I was given some very precious advice from a billionaire the final time we spoke. “Building a business is incredibly simple with the right people. Building a business with the wrong people is the hardest thing in the world.” In “Good to Great: Why Some Companies Make the Leap… and Others Don’t”, Jim Collins explains that the companies he studied spent very little time motivating their people once they had the right people on the bus. So how do we determine the right people? How do you keep them once you’ve got them? Can you develop someone into the right person?
Peter & I are firmly committed to the idea that you create long term satisfaction by providing people the opportunity to win. You provide them challenge and all the support they need for a series of consistent successes. The key here is setting your team up for success.
First, Break all The Rules: Knowledge, Skill & Talent
Gallup wrote a book called “First, Break All the Rules: What the World’s Greatest Managers Do Differently“, which studies the question of what great managers do to build their teams and how to select the right people for each position. At the heart of the book was a concept that separated ability into: knowledge, skills & talents, which are distinct elements of a person’s performance. The difference? Skills and knowledge can easily be taught, talents cannot.
Knowledge includes “what you are aware of.” More specifically, you have both factual knowledge (facts you learned) and experiential knowledge (understandings you have gained). Factual knowledge for an accountant would be knowing the rules of double-entry bookkeeping. Experiential knowledge might be an understanding of what motivates clients to do better record keeping.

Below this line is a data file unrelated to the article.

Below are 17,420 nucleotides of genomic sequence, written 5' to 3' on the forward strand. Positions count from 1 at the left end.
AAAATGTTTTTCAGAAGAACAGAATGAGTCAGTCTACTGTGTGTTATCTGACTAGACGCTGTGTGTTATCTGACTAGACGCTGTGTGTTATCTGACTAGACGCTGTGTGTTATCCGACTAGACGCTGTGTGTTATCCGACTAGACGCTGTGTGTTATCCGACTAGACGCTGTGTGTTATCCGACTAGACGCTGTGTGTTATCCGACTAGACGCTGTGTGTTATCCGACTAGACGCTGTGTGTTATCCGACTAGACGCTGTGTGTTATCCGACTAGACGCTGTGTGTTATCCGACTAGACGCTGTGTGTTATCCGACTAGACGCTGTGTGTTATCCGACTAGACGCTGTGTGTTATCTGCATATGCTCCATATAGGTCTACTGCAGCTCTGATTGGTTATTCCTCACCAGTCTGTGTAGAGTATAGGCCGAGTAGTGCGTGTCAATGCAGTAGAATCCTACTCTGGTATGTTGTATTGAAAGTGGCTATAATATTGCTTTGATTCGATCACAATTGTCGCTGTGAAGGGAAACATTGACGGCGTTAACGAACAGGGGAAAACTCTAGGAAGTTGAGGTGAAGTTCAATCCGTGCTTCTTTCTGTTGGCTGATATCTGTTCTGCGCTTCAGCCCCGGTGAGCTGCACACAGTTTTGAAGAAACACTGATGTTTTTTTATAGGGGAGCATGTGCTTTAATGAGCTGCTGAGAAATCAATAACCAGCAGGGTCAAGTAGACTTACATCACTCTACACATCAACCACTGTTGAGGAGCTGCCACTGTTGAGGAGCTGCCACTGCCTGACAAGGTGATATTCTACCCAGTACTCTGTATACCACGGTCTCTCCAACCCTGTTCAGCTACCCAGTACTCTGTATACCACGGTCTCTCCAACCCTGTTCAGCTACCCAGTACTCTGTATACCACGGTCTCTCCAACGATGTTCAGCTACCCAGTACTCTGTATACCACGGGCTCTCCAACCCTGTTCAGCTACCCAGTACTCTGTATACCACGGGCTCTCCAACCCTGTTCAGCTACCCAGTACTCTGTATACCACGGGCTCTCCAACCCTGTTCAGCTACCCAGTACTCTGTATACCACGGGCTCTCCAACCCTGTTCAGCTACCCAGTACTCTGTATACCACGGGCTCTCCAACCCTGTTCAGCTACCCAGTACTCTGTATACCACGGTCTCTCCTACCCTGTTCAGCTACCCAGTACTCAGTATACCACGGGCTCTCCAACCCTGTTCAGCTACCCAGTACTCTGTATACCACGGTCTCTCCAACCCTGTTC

Skills are the how-to’s of a role. A skill is taught by breaking down the task into distinct steps, which the person then reassembles. The best way to learn a skill is practice.
Talents are an innate ability. A passion for structure is not a skill. Nor is it knowledge. It is a talent.
Three Kinds of Talent – striving talents, thinking talents and relating talents:
Striving talents explain the why of a person. They explain why he gets out of bed every day, why he is motivated to push and push just that little bit harder. Is he intensely competitive or intensely altruistic or both? Does he define himself by his technical competence, or does he just want to be liked?
Thinking talents explain the how of a person. They explain how he thinks, how he weighs up alternatives, how he comes to his decisions.
Relating talents explain the who of a person. They explain whom he trusts, whom he builds relationships with, whom he confronts, and whom he ignores.
Applying this to Your Business